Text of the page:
There are a lot of sit-down, $20-a-head Korean restaurants in the valley, but not so many places on the quick, inexpensive end of the spectrum. The owners of K Zzang decided to take this less-traveled casual route, though their motivation was largely due to the restaurant’s location: downtown San Jose, where they anticipated a majority of their business would be working people with only an hour or less for their lunch break. They designed all their food choices to be fast, convenient and easy to take out.

The menu actually includes only two meal choices (along with a few sides options), both of which are very basic, traditional Korean dishes. The first, bibimbap, can be found nearly anywhere in Korea. The other, dosirak, which is like a Korean bento box, is more of a traditional home-prepared lunch than a restaurant dish. They both come with several protein options. The bibimbaps are $7.99; the dosiraks, $8.99.

Each bibimbap comes in a large bowl with warm white rice, cucumbers, carrots and other fresh veggies along with protein choices of beef, chicken, tofu, spicy pork and shrimp. A raw egg is a common addition in Korea, but that option isn’t available at K Zzang. The dish falls somewhere between a salad and a stir fry. I ordered beef, which was tender, but not too soft. All the flavors are all very simple and delicious, containing just the taste of the ingredients: the meat, veggies and rice, and not any added sauces.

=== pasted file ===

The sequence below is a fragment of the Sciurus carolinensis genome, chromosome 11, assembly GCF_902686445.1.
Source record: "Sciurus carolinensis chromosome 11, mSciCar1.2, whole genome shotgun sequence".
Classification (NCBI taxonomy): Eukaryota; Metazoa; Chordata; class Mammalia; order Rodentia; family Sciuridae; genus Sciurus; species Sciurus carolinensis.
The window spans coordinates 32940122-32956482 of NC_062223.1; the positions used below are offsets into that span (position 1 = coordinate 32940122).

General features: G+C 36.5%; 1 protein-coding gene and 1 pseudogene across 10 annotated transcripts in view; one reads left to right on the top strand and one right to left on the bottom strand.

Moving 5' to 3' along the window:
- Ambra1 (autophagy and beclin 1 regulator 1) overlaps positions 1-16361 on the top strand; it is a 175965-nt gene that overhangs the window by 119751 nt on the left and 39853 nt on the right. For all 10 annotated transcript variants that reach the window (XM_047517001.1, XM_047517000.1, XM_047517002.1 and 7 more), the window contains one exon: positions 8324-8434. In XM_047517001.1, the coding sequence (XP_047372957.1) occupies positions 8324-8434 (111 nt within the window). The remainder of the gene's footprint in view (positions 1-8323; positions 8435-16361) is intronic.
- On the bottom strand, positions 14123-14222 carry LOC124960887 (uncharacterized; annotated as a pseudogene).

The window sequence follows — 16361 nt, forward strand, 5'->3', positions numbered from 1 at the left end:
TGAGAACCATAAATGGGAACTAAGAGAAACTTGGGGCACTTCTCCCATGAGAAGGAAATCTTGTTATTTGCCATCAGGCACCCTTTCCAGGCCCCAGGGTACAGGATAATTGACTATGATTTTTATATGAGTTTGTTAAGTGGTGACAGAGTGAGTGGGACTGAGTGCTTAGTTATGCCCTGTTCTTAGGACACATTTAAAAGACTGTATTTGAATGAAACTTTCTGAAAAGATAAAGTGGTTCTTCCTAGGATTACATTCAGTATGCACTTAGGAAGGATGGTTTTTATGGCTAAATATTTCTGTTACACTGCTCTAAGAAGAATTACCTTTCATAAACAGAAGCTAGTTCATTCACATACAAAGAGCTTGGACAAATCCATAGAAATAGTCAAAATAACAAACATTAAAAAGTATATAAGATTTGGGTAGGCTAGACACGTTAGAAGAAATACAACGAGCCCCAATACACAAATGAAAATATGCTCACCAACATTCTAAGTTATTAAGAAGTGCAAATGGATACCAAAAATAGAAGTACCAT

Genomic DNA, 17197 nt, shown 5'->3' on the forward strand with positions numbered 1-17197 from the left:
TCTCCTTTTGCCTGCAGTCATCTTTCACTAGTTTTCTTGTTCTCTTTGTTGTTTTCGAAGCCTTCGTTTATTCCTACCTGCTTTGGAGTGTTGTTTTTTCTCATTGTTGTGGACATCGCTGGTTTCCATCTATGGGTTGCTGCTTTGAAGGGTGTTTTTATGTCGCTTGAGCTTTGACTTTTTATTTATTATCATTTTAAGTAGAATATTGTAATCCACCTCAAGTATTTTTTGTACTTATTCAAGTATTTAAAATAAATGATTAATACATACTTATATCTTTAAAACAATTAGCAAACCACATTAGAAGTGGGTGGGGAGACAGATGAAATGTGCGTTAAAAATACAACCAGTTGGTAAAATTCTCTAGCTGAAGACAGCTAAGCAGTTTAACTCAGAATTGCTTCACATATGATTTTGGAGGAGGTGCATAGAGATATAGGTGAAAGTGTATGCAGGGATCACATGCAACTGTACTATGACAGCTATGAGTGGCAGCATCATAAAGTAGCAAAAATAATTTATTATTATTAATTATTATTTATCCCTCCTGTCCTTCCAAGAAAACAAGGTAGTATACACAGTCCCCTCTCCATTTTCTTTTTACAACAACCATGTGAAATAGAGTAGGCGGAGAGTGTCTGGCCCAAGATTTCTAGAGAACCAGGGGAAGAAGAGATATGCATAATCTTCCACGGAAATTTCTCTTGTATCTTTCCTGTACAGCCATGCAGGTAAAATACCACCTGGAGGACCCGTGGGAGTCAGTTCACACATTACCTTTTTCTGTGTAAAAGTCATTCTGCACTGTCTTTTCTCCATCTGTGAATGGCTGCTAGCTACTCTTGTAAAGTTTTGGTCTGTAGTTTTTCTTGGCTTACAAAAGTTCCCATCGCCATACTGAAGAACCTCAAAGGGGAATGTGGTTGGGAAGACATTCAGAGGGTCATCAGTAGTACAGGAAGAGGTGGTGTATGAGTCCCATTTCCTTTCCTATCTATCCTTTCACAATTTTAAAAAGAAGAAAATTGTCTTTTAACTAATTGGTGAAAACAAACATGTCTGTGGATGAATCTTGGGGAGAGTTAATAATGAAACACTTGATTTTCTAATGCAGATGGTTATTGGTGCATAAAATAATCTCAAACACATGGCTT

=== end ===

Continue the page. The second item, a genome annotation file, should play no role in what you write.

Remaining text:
The dosirak is probably more common in Korean restaurants in America than in Korea, since, like the bento box in Japan or the lunchbox in America, dosirak describes how the food is presented. At K Zzang, the components include rice, veggies (in my case a serving of broccoli in hot sauce), an egg roll (with is literally an egg roll, like an omelette almost), a noodle dish and the protein. The options are the same as with the bibimbap, except no tofu. I ordered mine with chicken. While I liked all the sides, I thought the chicken was a little dry.

Off the side menu, I ordered pajeon, which was translated on the menu as “seafood pancake.” It actually seemed more like a seafood pizza or a crab cake, but with shrimp and calamari, and a bit on the greasy side. It was surprisingly delicious, though probably not as healthy as the other two plates.

K Zzang
78 S. First St., San Jose; 408.975.6677